Although the Saints fans do not have standing to compel the NFL to reverse the outcome of the game, what if instead they were gamblers suing for damages relating to money they lost betting on the game? Commentators have reported that they expect such suits to be filed by gamblers. Will these plaintiffs have standing to sue? The Supreme Court has said that to have standing to sue in federal court, “the plaintiff must demonstrate that he or she suffered a concrete and particularized “injury in fact,” that the injury is fairly traceable to the defendant’s conduct, and that the relief sought will redress the harm.” Under this standard, it would seem like gamblers would have standing to sue in federal court. They likely have suffered an “injury in fact,” that is traceable to the referees’ conduct, and the monetary relief sought would redress the losses they suffered from the bad call.
Although gamblers could likely satisfy the standing test to be able to sue in federal court, whether they would win that suit or not is another question altogether. Perhaps the best thing that Saints fans can do is keep their chin up, hold their head high, puff their chest out, and always persevere, as Drew Brees suggested in a letter to fans after the game,but that definitely doesn’t sound as fun as suing the NFL.
See Danny Heifetz, Ball Does Lie: The Saints Just Lost on the Worst Missed Call in NFL Playoff History, THE RINGER(Jan. 20, 2019), https://www.theringer.com/nfl/2019/1/20/18190982/saints-rams-nfc-championship-game-missed-pass-interference-nickell-robey-coleman-tommylee-lewis(discussing the missed pass interference call in the Saints-Rams game).
See Trey Zandarski, Blown Call?, ARIZ. ST. SPORTS & ENT. L. J. (Mar. 12, 2019), http://asuselj.org/blown-call/(discussing how an attorney has sued the NFL hoping that the court will force the Commissioner of the NFL order that the game be replayed).
See Zachary Zagger, Saints Fans Sue Over Playoff Loss After Controversial No-Call, LAW360 (Jan. 22, 2019), https://www.law360.com/articles/1120894?scroll=1&related=1(discussing the Saints fans’ attempt to sue the NFL over the blown call).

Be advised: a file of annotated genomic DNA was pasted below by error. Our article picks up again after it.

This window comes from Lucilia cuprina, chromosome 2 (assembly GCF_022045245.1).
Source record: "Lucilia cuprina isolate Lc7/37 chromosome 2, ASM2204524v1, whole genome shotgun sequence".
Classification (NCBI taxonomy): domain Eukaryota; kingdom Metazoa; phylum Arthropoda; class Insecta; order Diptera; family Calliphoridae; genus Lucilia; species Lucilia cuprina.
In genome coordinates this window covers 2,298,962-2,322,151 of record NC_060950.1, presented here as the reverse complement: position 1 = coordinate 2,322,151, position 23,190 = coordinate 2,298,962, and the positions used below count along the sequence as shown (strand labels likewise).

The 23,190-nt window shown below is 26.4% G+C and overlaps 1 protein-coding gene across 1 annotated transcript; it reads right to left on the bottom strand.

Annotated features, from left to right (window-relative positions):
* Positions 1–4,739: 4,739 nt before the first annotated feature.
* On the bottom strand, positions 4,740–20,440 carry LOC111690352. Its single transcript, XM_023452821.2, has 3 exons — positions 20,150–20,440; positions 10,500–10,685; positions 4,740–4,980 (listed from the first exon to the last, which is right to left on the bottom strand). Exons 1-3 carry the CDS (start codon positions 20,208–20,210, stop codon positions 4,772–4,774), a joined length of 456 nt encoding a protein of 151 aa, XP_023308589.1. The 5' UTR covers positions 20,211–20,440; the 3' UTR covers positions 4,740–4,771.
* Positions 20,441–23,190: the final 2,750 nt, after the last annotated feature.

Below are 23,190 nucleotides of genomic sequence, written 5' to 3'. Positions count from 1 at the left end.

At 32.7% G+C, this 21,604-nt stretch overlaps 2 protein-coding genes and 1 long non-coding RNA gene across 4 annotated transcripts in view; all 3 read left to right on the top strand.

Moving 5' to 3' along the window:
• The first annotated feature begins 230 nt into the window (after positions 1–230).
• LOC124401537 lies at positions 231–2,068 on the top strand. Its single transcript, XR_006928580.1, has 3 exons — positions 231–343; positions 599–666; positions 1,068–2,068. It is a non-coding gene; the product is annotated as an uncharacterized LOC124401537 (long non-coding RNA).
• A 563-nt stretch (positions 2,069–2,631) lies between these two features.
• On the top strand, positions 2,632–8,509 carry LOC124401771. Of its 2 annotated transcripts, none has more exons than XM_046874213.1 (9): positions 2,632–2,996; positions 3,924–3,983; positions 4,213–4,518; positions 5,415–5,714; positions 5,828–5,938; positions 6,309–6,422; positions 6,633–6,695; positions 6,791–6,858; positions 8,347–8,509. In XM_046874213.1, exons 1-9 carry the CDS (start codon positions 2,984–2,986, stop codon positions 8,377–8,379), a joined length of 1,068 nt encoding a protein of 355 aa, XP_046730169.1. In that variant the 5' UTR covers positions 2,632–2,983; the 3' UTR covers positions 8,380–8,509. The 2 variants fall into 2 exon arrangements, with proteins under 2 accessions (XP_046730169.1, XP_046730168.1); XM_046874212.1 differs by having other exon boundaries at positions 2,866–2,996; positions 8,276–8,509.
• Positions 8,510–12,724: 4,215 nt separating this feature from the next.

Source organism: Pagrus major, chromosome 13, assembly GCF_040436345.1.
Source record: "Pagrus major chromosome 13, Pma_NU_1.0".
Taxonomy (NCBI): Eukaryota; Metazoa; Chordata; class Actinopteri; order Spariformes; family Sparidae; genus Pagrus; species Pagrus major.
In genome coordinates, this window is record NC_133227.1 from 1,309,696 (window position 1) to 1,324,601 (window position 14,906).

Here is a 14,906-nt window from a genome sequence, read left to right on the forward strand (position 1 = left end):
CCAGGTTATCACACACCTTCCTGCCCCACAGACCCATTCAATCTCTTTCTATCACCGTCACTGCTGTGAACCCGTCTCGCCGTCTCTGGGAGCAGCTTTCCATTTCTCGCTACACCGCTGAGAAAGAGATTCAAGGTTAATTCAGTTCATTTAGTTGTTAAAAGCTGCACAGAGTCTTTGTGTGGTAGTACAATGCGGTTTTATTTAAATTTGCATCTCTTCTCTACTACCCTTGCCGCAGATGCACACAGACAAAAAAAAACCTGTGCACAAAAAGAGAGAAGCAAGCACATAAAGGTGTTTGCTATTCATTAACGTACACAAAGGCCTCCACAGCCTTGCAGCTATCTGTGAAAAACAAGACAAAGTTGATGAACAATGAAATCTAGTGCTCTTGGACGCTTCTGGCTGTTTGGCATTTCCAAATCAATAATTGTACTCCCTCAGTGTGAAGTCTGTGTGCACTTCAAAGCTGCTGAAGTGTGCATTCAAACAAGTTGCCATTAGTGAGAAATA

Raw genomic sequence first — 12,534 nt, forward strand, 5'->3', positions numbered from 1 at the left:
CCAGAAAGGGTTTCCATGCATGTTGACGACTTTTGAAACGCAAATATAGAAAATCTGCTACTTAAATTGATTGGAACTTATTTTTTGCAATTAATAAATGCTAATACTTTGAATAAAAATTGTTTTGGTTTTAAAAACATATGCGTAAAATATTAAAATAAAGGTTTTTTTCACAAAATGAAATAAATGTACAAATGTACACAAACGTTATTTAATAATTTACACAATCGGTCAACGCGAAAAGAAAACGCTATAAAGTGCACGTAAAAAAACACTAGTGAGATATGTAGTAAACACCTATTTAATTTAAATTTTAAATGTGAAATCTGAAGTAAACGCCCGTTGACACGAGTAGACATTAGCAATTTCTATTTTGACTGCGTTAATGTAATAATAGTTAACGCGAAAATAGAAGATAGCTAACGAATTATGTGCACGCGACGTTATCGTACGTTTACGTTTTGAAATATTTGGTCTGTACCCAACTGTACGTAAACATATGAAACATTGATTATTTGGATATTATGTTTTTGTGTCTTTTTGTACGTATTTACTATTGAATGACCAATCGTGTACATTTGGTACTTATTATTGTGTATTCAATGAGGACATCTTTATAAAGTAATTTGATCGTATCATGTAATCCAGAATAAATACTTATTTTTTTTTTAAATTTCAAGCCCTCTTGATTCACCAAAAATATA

See Mike Curley, NFL Says Saints Fans Can’t Sue Over Playoff Loss, LAW 360 (Jan. 29, 2019), https://www.law360.com/sports/articles/1123098/nfl-says-saints-fans-can-t-sue-over-playoff-loss(discussing how NFL is arguing that the Saints fans do not have standing to challenge the outcome of the Saints-Rams game).
See Mike Curley, Saints Fans Can’t Force NFL To Replay Playoff Game, LAW 360 (Jan. 31, 2019), https://www.law360.com/articles/1124355(discussing how a federal judge ruled in favor of the NFL).
SeeCarl Zee, Sportsbook Refunds Bets on Saints; Civil Suit Filed vs. NFL, GAMBLING.COM (Jan. 22, 2019), https://www.gambling.com/news/sportsbook-refunds-bets-on-saints-civil-suit-filed-vs-nfl-1770200(discussing how it is expected that civil suits will be filed by gamblers as a result of losses from the bad call in the Rams-Saints game).
See Terese A. West, A Primer on Standing in Federal Court, AMERICAN BARASSOCIATION(Mar. 2, 2017), https://www.americanbar.org/groups/litigation/committees/woman-advocate/articles/2017/primer-on-standing-in-federal-court/(discussing standing to sue in federal court).
See Saints’ Drew Brees to Fans: How ‘Heartache… Disappointment’ Will Lead to Future Success, THENEWORLEANS ADVOCATE(Jan. 28, 2019), https://www.theadvocate.com/new_orleans/sports/saints/article_cd943448-230e-11e9-bd11-0feca7526a88.html(discussing a letter that Drew Brees wrote to fans after the game).